Fact check: Photo shows massive traffic jam in China in 2012, not a protest in Germany against increased fuel prices

Social media users have republished a post first published in 2018, which shows a photo of scores of cars at a standstill on a big road with some of the drivers standing next to their cars, accompanied by a caption that claims the photo shows a protest in Germany against a rise in fuel prices that made the authorities reduce the prices. The photo in reality shows a traffic jam in a city in China in 2012.

Reuters Fact Check. REUTERS

“In Germany, the government has increased fuel prices, in just one hour of time people abandoned their cars on the streets, avenues and walked home. Over a million abandoned cars they had to lower the price. When the people are smart the corrupt can’t accomplish their goals,” says the caption that accompanies the photo, which has been shared approximately 170,000 times since 2018 and saw a resurgence in December, 2020 (here) .

“Let’s try and remember this people!”, said one social media user who shared the post in December (here) .  “This goes out to the people who have said to be (sic) that I can’t change anything… well maybe if you stood with me…we could!” said another (here) .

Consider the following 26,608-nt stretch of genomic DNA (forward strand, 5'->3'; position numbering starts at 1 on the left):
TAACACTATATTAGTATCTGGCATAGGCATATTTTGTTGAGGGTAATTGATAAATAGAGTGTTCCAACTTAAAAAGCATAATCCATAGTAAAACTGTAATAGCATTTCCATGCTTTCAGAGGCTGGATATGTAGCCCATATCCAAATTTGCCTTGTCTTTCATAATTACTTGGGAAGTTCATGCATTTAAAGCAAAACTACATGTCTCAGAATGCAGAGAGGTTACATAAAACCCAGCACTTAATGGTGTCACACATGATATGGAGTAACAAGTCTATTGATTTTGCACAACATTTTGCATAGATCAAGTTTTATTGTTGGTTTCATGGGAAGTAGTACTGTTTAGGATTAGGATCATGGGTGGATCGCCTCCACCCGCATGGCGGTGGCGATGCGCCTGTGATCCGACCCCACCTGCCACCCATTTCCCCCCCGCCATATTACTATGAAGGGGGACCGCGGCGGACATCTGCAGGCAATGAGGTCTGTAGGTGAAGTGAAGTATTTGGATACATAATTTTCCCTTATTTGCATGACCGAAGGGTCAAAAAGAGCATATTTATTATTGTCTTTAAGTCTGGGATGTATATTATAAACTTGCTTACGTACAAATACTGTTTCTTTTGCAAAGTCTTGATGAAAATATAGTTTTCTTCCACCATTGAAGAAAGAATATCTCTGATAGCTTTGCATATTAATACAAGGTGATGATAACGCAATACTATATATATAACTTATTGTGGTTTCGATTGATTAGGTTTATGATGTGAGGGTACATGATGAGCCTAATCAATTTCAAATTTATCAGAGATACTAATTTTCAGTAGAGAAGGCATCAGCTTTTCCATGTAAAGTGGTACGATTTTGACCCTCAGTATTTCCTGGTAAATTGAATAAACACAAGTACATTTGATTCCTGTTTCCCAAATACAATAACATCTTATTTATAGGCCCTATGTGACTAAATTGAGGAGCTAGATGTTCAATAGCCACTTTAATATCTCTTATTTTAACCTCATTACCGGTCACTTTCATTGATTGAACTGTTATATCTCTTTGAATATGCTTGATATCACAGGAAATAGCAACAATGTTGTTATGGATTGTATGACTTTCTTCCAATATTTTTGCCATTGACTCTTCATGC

The photo was taken in the Chinese city of Shenzhen, in the Guangdong province, in 2012, as the British newspaper, The Telegraph, reported on Oct. 1 of that year with an article entitled, “Gridlock as China begins its ‘Golden Week’ holidays” (here) . The photo, credited to Rex Features, can be seen on Rex Features  here  entitled, “Traffic chaos during Mid-Autumn Festival and National Day celebrations in China – 30 Sept 2012. People stand next to their cars during a traffic ham in Shenzhen city, Guangdong province.”

The Atlantic also reported on the gridlock but without the photo shared by the Telegraph. The Atlantic told readers that Oct. 1, the first day of the Golden Week holidays, is the National Day of the People’s Republic of China, which commemorates the establishment of the Communist party in 1949. The article adds that according to official reports 740 million trips were expected to be made by 85 million travellers in that week alone (here) .

From January, 2021, fuel prices are set to increase in Germany as petrol and diesel will be taxed more heavily due to a new carbon dioxide tax, and a reduction in VAT to stimulate the economy during the COVID-19 pandemic expires (here  ,  here) . From the turn of the new year until the time of writing on Jan. 4, 2021, there have not been any reports of a protest in Germany like the one pictured in the social media about the rise in fuel prices.

This is not the first time that this image has circulated with the caption that links it to a fake protest in Germany. Examples of the post can be seen as far back as November, 2017 (here  ,  here) .


False. The photo of cars at a standstill shows a traffic jam in China in 2012, not a protest in Germany against a rise in fuel prices.

This article was produced by the Reuters Fact Check team. Read more about our fact-checking work  here  .